But I was also a professional.

I knew that I had to ditch the way I was feeling as soon as possible. I knew that the bitterness I was feeling—and it was genuine bitterness—wouldn’t disappear overnight. But I knew instinctively that it was poison, poison that would hurt no one but me if I allowed it to fester.

I was sitting in a room alone with Jesse Wente working on preparations for the new show when I received an email from Tom Anniko, the Executive Producer of Radio Comedy at the time. He was pleased to announce the appointment of Greg DeClute as the producer/recording engineer of a ten part science fiction/comedy radio series. A series that I had helped Matt Watts create and that I had been looking forward to producing. I swore aloud. Jesse looked up. I explained. But there was nothing to be done about it.

Shortly afterward, Matt and Greg approached me about working as story editor on the series (which would come to be called Canadia). I was still feeling bitter about the whole affair but I recognized the generosity of the offer. Tom Anniko agreed, and they wound up paying me $150 per episode (the going rate for story editing one half hour of radio drama was $500 for freelancers, but I was staff, and in any case I would have done it for free).     

I did my best not to let on to my new colleagues how I was feeling about working on the show that would become Q. Knew better than to come to work sullen. It’s easy to have a good attitude when things are going your way; the trick is to have a good attitude when things are not going your way. I did my best. Gradually the bitterness subsided.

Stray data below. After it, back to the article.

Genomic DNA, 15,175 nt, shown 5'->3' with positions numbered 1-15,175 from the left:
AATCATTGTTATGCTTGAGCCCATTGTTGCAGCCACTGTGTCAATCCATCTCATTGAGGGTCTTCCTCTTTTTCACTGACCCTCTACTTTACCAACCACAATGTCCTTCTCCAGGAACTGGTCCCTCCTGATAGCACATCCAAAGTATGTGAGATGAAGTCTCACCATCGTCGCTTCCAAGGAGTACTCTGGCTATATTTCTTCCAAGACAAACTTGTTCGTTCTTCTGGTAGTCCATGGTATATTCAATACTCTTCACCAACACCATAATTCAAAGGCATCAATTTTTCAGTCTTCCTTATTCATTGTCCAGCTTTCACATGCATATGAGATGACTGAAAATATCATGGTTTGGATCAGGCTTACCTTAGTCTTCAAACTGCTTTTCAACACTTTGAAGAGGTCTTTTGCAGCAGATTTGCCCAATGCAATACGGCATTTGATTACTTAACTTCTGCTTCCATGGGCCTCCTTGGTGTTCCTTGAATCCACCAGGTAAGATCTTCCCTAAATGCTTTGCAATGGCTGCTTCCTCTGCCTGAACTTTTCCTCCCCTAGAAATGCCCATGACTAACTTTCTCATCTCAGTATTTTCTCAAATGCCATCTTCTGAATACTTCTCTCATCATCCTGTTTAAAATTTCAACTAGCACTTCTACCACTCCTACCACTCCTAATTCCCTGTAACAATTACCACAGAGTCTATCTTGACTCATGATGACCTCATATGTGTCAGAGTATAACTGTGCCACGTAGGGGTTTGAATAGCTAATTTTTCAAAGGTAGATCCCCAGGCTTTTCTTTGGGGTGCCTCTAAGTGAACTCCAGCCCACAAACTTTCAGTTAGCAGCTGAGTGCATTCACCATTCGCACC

Eventually they found an Executive Producer willing to take a chance on the new show. Lo and behold, it was Mark O’Neill! Who had been willing to hire me to work on CBC Radio Sirius. This was a good sign. Ultimately we wound up with nine people in total to make this new national Arts and Culture show. One recording engineer, one executive producer, one host, three producers, three associate producers. They threw us all into a room in the Skydome (Skybox Three, if I recall) and said: “Make us a radio show.”

We talked. We talked for days. All we knew was that it had to be an arts and culture radio show and that it would be personality driven. But we didn’t know what any of that meant. Low culture? High culture? Both? What is low culture and high culture? What about sports? Is that culture? Recreation? Interviews were a given, but how long should they be? Are interviews on the phone okay or should they all be high quality lines? Would we be the arts show of record? What does that even mean? Do we break stories? Do we talk about Paris Hilton? If so, how much? What about Margaret Atwood? Haven’t we all heard enough about Margaret Atwood? How do we open the show? How do we close the show? What do we even call the damn thing?